RNZ International senior journalist Johnny Blades has the latest news from our Pacific neighbours – changes proposed for the Australian detention centre at Manus Island and drama on sleepy Norfolk Island.
Read an edited snapshot of the conversation:
One of the big stories that RNZI has been talking about is the decision by the Supreme Court in PNG to declare the Australian detention centre for asylum seekers illegal. The PNG government said ‘Yes, we’ll close it’, but it’s not closed, is it?
Johnny Blades: It is still open, but we’ve just ascertained today, in fact, from Immigration PNG… they’re now saying that the people detained there are now free to walk around the island, to move around. So they’re not being detained against their will, so to speak, according to them. But it’s all very dubious. So the ruling two weeks ago that holding people against their will was against PNG’s constitution and the PNG and Australian governments must immediately release these people… The response to that, as you said, was PNG said ‘We will close the centre’, but [PNG and Canberra] are both buying time, saying we’re going to take stock of this decision.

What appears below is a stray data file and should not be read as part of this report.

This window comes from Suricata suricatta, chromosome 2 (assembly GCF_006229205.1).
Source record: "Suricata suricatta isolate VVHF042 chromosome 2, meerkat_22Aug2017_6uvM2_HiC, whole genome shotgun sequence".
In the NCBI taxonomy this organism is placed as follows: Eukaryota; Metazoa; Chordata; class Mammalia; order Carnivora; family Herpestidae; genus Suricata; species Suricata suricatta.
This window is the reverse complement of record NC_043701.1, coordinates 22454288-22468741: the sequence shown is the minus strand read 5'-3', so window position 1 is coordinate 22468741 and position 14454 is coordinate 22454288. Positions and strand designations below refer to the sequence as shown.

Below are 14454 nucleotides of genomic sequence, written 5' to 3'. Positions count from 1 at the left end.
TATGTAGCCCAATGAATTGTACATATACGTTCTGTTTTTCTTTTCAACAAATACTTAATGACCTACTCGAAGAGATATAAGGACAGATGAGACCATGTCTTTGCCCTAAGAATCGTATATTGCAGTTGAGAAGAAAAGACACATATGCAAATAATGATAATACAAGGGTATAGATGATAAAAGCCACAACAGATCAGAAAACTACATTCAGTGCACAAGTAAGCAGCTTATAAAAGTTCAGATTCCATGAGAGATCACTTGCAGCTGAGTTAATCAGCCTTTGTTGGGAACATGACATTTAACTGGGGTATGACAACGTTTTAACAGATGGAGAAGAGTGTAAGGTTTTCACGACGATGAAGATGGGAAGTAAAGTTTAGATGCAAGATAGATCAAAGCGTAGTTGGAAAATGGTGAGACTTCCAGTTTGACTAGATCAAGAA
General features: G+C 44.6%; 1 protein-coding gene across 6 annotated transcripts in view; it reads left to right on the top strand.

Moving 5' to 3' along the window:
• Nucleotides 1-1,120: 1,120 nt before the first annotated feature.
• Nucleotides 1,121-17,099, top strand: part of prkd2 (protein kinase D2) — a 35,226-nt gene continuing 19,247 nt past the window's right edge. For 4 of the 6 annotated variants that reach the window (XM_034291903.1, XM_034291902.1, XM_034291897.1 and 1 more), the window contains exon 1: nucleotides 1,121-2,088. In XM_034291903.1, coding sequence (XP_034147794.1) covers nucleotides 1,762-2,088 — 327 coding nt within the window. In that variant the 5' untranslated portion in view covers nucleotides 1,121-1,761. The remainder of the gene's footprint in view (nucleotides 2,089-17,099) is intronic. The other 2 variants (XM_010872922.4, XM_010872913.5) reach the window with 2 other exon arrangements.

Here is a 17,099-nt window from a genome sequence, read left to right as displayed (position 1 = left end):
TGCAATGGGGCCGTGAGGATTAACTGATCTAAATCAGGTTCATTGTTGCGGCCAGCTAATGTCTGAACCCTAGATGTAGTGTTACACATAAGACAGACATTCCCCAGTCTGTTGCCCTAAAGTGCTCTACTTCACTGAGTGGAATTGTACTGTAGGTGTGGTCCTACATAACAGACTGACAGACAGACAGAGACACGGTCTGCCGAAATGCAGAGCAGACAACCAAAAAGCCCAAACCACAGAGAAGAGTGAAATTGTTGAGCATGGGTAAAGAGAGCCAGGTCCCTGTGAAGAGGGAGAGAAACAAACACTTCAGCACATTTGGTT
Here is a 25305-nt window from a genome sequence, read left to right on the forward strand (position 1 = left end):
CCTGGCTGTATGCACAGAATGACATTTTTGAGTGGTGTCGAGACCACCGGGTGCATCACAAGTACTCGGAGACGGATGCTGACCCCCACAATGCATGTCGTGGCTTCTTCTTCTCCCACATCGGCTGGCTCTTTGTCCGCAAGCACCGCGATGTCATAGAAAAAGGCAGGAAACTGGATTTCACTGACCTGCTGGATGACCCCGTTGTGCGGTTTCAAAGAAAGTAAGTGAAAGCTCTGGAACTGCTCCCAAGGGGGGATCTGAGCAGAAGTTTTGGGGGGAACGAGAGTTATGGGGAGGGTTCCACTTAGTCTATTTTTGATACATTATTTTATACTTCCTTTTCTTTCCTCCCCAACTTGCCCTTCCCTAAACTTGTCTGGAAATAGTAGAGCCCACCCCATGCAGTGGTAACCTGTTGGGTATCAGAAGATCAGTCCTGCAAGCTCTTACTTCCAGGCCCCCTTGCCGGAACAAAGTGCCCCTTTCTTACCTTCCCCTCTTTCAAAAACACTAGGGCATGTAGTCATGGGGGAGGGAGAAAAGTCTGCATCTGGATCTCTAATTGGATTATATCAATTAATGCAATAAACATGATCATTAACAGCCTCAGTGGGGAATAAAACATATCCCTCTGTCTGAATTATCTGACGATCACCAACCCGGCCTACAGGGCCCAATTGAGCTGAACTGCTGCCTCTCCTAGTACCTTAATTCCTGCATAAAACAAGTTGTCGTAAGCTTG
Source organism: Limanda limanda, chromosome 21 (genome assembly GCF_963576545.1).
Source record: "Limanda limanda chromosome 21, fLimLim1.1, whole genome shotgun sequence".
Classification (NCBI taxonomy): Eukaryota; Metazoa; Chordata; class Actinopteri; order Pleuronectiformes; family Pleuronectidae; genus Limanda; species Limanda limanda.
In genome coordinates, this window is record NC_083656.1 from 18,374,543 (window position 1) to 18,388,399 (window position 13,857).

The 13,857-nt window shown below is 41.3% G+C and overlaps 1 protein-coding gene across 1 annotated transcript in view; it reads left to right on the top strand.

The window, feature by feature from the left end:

They were very different stories. The PNG president said ‘Yes, we’re going to close it, it’s closed tomorrow’. And at the same time the Australian Immigration Minister said ‘It’s not going to close’.
Johnny Blades: It’s a bit of an arm wrestle. Peter Dutton, the Australian immigration minister, is standing firm on this. There are negotiations going on between those two governments. I think it’s going to take a while. They’re looking at what their options are, and one of them may be that they make Manus an open facility where people can move around.
Bear in mind that some of the people who’d been sent there against their will... have already been found to be genuine refugees by the refugee claims processing system. They had already been – some of them – moved to a transitional centre on Manus Island, where they were theoretically being prepared for integration into PNG society. And some had also been able to move around in Manus freely, anyway. But the vast majority of them, as we understood it, are still locked up.
Can anyone leave Manus Island? Where is it, actually?
Johnny Blades: No, it’s very remote. It’s way up the top, underneath the equator, quite remote to the mainland of PNG. It is its own province, it’s very hard to get to. You can only really get there by plane, or boat, but you know, let’s not talk about boat people, because that was half the problem, wasn’t it? Australia a few years ago decided anyone arriving in Australian waters by boat would be processed offshore and would never make it to Australia – so they sent them either to Manus Island, PNG – that’s where a lot of the males went – or Nauru, some went to Christmas Island, which is part of Australia.
How long has Manus been running as a detention centre?
Johnny Blades: In this latest incarnation it’s been three or so years. But it was earlier used as a processing centre by the John Howard government, and that’s when they originally forged this so-called ‘Pacific Solution’ of offshore processing.